Our first set of findings points to how Black, Hispanic, and Asian adults experienced a greater difference in their mental health between 2019 and 2020 relative to White respondents. Specifically, Black, Hispanic, and Asian adults exhibited much worse mental health during the pandemic compared to before the pandemic. Our analysis also provides evidence that the relative mental health advantage experienced by non-White groups prior to the pandemic reversed during the pandemic. Findings from the 2019 NHIS data demonstrate that similar or even fewer mental health issues were present among Black, Hispanic, and Asian groups relative to White groups, a finding which matches previous studies [12,13,14]. However, our HPS findings—covering the period between April 2020 and April 2021—are more unusual, indicating a potential and meaningful shift in a long-observed epidemiological pattern. We suggest that our HPS analysis provides preliminary evidence that the “mental health paradox” was not present during the pandemic months, perhaps indicating that the pandemic contributed overwhelmingly to multiple types of racism-related disadvantages with negative mental health consequences for racial/ethnic minoritized people [2, 7, 20]. Moreover, our study findings depart from a recent study [15] which showed no mental health disparities during the early months of the pandemic. Instead, our use of a longer timeframe and a pre-pandemic time point, as well as a larger and more geographically representative sample of the USA, allowed for a more extensive analysis of the patterning of racial/ethnic disparities.

We also show that Hispanic respondents’ mental health was the most consistently harmed during the pandemic, with their disadvantage relative to White respondents in particular remaining throughout the study period and being demonstrably higher for most of the pandemic period compared to the mental health disadvantage of other respondents. During 2020–2021, Hispanic people in the USA faced high levels of deportation and family separation within their communities; continued discrimination from police, health care workers, educational organizations, and employers; political rhetoric that painted them as dangerous outsiders; and heightened risk of infection of death from COVID-19 with few protective resources [7, 9, 32]. Our study suggests that this translated into increased mental health issues for this group, and future research should continue to track this disparity and whether it lessens or widens moving forward.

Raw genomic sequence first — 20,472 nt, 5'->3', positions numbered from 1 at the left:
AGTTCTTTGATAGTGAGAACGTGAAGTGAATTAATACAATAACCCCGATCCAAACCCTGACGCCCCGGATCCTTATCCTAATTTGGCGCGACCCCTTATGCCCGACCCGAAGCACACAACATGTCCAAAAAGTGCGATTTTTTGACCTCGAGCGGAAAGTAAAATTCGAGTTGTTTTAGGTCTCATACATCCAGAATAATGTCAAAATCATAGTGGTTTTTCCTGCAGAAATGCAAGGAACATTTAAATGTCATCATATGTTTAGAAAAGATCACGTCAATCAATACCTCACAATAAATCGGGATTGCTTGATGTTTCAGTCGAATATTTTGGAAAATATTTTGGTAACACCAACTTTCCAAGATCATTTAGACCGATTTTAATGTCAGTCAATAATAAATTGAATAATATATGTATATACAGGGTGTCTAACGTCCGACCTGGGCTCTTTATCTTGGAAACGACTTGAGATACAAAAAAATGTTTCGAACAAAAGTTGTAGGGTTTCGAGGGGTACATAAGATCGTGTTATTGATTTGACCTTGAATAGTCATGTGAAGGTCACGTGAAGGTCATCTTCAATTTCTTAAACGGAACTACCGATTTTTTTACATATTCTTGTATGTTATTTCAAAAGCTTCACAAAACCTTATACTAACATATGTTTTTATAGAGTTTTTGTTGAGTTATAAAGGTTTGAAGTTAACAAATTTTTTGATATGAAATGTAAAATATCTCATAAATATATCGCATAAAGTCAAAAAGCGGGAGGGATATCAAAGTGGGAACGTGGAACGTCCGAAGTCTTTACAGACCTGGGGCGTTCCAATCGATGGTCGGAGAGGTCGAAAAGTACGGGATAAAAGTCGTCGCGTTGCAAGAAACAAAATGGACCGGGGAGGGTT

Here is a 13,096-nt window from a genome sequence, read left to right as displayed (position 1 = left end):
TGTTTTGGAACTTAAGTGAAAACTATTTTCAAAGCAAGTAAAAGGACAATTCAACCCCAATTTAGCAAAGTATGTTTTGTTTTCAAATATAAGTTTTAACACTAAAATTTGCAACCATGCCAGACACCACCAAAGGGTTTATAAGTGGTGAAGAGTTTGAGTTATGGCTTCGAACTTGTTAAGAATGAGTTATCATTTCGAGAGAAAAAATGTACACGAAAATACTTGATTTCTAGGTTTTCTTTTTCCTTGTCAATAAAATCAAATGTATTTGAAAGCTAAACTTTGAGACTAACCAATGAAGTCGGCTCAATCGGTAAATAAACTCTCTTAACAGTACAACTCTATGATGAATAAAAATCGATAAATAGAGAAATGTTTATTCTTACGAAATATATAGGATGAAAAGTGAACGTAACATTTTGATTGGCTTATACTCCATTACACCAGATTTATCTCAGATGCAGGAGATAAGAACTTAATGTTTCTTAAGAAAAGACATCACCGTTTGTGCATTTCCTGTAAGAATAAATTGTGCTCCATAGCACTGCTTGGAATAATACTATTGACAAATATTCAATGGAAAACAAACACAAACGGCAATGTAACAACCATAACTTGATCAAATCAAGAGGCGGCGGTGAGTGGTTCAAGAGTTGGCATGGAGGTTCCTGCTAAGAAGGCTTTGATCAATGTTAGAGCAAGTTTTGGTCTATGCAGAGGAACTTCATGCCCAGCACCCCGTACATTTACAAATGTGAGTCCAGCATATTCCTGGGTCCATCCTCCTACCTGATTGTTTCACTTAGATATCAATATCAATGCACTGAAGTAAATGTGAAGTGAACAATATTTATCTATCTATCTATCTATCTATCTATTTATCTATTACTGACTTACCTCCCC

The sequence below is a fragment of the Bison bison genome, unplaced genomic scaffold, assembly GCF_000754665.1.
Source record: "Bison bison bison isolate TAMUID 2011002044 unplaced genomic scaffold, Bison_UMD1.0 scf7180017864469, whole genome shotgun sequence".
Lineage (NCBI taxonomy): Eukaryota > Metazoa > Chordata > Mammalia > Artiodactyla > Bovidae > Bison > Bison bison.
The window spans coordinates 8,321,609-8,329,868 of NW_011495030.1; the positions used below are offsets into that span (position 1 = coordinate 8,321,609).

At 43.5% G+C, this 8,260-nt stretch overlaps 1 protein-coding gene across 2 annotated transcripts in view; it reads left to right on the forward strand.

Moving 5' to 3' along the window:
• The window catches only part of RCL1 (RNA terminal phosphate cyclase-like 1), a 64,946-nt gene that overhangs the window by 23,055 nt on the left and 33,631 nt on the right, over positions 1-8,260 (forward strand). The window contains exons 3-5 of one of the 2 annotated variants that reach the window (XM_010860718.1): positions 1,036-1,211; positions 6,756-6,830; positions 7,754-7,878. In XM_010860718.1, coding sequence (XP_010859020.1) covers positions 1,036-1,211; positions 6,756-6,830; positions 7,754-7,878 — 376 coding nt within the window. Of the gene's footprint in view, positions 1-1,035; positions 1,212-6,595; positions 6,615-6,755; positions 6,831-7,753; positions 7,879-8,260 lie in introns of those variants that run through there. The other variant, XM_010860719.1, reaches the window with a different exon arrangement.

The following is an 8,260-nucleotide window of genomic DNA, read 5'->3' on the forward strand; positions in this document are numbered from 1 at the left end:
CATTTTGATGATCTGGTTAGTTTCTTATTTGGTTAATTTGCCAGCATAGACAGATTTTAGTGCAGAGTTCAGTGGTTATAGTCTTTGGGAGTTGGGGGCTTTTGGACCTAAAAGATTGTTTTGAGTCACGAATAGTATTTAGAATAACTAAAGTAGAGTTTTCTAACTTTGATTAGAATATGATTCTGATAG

Importantly, these shifts in disparities were not experienced equally across racial/ethnic minoritized groups, but showed variation in timing and size as connected to key events that may have served as sources of potential shared racial trauma. Around the time of the murder of George Floyd, Black respondents experienced a higher level of depression/anxiety compared to a later time period, and Asian respondents had a similar higher level around the time of the murder of six Asian women in Atlanta compared to the earlier and later period. Although the pandemic was characterized as a time of extremely heightened stressors for racial/ethnic minoritized people, concurrent events that further threatened well-being such as spikes in racist hate crimes and the continued killing of Black and Hispanic people by police [30, 38] contributed to a “pandemic on a pandemic” [8]. Perhaps surprisingly, the more significant shift in mental health issues is seen when comparing the findings during the event in question to the period after the event, not before. For example, the rate of depression/anxiety among Asian respondents was 15% higher during the period around the Atlanta spa murders compared to the prior period, but about 35% higher than the period after. Although understanding this more pronounced difference is beyond the scope of our available data, we encourage future research to unpack various strategies communities of color might use in the aftermath of shared racial traumatic events which may potentially lead to mental health resilience.